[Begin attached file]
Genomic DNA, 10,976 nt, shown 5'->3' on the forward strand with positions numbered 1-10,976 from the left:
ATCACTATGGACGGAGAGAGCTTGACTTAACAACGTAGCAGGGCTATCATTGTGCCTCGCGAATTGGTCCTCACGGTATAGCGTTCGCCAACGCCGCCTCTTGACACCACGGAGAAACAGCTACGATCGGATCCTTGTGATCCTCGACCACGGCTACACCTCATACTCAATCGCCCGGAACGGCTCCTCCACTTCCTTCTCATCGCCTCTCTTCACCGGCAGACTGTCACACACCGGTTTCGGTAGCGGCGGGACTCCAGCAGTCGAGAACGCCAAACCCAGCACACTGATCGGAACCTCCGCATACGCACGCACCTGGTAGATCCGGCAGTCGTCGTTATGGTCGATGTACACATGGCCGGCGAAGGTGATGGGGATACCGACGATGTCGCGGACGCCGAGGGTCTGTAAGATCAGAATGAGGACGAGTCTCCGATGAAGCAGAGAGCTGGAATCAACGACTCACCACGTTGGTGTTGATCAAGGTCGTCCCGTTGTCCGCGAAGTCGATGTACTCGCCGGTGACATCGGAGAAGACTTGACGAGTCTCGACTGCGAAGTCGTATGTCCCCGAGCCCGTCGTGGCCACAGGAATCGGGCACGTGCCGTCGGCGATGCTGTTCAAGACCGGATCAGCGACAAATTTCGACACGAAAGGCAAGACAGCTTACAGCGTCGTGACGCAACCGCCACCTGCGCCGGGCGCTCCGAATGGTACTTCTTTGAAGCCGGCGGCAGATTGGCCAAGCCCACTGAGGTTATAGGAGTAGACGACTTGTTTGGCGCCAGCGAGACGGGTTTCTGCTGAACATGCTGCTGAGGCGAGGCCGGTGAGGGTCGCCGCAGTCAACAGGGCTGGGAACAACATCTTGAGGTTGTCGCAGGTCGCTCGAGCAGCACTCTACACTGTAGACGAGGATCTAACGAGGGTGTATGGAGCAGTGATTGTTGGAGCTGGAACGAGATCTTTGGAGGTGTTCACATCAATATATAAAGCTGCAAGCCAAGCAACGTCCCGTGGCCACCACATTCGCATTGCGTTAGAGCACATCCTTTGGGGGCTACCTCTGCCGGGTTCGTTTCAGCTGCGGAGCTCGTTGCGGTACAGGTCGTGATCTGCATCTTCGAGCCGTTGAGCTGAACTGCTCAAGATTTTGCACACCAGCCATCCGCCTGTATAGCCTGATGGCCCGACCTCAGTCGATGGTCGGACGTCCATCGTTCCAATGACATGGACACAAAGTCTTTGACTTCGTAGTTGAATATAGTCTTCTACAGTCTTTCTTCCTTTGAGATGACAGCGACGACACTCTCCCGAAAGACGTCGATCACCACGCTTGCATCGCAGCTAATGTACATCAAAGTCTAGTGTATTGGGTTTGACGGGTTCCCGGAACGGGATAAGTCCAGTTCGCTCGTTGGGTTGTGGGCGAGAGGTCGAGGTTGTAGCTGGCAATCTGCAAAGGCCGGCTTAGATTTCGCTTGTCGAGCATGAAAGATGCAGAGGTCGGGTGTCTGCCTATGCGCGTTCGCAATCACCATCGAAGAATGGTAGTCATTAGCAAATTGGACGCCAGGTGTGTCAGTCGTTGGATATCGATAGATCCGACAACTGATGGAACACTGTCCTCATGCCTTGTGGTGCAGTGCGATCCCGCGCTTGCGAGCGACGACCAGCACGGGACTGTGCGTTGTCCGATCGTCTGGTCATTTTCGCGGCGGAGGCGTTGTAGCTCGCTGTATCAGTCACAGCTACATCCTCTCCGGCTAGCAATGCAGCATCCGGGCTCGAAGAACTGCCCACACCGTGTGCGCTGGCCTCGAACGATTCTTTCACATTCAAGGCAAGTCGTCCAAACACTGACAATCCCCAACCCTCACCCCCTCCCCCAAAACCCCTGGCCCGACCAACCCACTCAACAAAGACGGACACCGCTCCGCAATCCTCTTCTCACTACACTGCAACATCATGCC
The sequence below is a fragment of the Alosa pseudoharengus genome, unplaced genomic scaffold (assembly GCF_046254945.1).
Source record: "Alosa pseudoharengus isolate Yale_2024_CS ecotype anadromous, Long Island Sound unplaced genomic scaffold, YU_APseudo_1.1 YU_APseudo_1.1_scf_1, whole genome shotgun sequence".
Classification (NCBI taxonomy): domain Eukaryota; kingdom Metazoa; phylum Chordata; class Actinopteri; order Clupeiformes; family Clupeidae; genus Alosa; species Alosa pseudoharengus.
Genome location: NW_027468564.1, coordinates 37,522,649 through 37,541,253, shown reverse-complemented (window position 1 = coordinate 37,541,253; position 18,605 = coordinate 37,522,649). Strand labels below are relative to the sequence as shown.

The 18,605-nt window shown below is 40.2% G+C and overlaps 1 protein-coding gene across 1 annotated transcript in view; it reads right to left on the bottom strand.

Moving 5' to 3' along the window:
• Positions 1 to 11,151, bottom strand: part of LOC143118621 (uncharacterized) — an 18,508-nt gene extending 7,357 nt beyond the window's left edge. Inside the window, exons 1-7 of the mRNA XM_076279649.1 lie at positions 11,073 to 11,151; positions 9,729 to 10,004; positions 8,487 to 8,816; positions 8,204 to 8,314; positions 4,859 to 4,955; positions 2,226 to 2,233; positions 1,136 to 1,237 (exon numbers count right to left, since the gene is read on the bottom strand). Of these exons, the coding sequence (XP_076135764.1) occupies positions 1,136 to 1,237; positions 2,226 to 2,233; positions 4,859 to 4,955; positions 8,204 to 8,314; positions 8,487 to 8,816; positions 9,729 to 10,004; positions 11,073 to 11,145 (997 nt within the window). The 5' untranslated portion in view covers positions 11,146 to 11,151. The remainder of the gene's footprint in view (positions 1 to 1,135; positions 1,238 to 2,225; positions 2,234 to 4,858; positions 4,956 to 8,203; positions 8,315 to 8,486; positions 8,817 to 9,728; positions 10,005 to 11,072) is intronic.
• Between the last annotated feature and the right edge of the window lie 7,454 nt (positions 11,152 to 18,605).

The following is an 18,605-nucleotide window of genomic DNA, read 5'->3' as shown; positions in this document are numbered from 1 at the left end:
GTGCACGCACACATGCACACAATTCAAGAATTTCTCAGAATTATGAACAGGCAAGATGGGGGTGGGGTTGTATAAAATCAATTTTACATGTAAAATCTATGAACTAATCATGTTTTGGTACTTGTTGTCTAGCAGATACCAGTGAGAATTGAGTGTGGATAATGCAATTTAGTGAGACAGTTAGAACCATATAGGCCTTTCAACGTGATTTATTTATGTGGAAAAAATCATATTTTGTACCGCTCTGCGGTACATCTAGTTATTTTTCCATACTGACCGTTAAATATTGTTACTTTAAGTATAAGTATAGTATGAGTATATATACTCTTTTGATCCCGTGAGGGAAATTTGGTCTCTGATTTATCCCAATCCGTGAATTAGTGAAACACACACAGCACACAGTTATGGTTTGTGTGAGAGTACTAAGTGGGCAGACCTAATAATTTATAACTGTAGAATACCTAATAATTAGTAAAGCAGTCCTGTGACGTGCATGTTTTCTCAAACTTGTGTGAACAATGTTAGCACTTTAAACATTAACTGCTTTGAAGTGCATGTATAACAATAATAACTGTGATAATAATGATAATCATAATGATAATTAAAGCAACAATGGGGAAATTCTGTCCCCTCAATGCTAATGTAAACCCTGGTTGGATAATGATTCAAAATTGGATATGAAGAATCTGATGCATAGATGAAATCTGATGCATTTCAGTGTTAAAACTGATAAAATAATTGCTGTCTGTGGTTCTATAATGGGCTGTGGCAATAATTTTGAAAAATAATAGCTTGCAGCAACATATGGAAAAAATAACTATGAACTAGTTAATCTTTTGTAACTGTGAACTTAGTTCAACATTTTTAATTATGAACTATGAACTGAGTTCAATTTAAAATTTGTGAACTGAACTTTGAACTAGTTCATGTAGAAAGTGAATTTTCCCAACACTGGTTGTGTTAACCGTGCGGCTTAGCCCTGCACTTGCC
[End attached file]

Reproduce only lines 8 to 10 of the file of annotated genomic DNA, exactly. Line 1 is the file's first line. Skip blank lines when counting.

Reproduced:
Moving 5' to 3' along the window:
• Positions 1 to 11,151, bottom strand: part of LOC143118621 (uncharacterized) — an 18,508-nt gene extending 7,357 nt beyond the window's left edge. Inside the window, exons 1-7 of the mRNA XM_076279649.1 lie at positions 11,073 to 11,151; positions 9,729 to 10,004; positions 8,487 to 8,816; positions 8,204 to 8,314; positions 4,859 to 4,955; positions 2,226 to 2,233; positions 1,136 to 1,237 (exon numbers count right to left, since the gene is read on the bottom strand). Of these exons, the coding sequence (XP_076135764.1) occupies positions 1,136 to 1,237; positions 2,226 to 2,233; positions 4,859 to 4,955; positions 8,204 to 8,314; positions 8,487 to 8,816; positions 9,729 to 10,004; positions 11,073 to 11,145 (997 nt within the window). The 5' untranslated portion in view covers positions 11,146 to 11,151. The remainder of the gene's footprint in view (positions 1 to 1,135; positions 1,238 to 2,225; positions 2,234 to 4,858; positions 4,956 to 8,203; positions 8,315 to 8,486; positions 8,817 to 9,728; positions 10,005 to 11,072) is intronic.
• Between the last annotated feature and the right edge of the window lie 7,454 nt (positions 11,152 to 18,605).